You can connect with Paul and his teaching at www.griefyoga.com

Jan 23, 2020

Just over four years ago, Jenny Lisk's husband Dennis died of glioblastoma - brain cancer. This loss propelled her into a new world of solo-parenting their two children who were just 9 and 11 at the time. Jenny went searching for a guidebook to help navigate this new reality, but when she couldn't find what she was looking for, she decided to create her own. She started the Widowed Parent Podcast, interviewing other widowed parents, professionals, and people who had a parent died when they were children, and is currently working on two books - a memoir about her family's experience and The Widowed Parent Handbook.

We talk about being a caregiver, telling children difficult news, parenting solo, and what Jenny's learned over the past four years. Be sure to listen to the Widowed Parent Podcast and check out her "What I've Learned About Widowed Parenting" guide. 

Jan 17, 2020

David Kessler is a renowned author, speaker, and retreat leader. He co-authored two books, On Grief and Grieving and Life Lessons, with another grief and loss icon, Elisabeth Kübler-Ross. As with so many who are drawn to working with grief, David’s professional path started with the personal. At 13 he witnessed a mass shooting while his mother was dying in the ICU. In 2016 he became a grieving parent when his younger son, David, died at 21. David's newest book, Finding Meaning - the Sixth Stage of Grief, was inspired by his search to continue finding meaning in his own life and work.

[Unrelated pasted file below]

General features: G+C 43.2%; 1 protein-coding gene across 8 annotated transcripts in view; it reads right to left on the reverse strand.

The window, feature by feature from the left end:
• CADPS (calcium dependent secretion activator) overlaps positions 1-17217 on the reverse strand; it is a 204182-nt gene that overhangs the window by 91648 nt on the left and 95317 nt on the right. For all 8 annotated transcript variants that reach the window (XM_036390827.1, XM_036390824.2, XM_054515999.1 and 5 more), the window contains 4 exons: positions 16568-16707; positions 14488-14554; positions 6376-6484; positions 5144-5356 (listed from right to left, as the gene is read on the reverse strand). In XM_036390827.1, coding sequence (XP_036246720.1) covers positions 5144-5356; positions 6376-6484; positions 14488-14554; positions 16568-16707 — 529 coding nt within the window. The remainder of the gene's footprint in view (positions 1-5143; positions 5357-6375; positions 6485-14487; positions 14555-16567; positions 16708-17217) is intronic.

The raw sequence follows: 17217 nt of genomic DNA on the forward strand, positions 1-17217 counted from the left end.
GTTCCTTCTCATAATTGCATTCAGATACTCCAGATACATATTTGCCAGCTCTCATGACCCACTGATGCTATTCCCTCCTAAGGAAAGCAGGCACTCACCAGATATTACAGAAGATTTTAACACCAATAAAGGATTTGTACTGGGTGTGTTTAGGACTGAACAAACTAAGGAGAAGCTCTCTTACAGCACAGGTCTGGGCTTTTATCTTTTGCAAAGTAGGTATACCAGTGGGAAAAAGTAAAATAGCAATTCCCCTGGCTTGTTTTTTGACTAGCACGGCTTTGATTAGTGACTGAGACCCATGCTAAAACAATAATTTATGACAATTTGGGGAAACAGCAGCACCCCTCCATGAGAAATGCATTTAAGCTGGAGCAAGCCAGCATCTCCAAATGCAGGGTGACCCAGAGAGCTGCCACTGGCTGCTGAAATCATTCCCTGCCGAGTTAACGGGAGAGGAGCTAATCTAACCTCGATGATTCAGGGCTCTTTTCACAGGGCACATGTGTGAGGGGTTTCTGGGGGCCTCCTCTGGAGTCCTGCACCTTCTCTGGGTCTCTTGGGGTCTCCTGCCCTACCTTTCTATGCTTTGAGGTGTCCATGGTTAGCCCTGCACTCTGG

Be sure to connect with David at www.grief.com

Jan 10, 2020

In 2013, Shelby Forsythia was barely into her twenties when her mom died of cancer. This loss propelled her into a search for information, understanding, and community. In that search, Shelby wrote Permission to Grieve, created a podcast, Coming Back: Conversations on Life After Loss, and started a grief coaching practice. We talk about grief as rebellion, stolen wallets, and queer identity and grief.

Shelby's website: www.shelbyforsythia.com

The Coming Back episode we did on supporting grieving children and teens: www.shelbyforsythia.com/podcast/jana-decristofaro

Dec 30, 2019

It's a New Year's Eve encore episode and we're bringing back Ep. 11: Who Am I Now?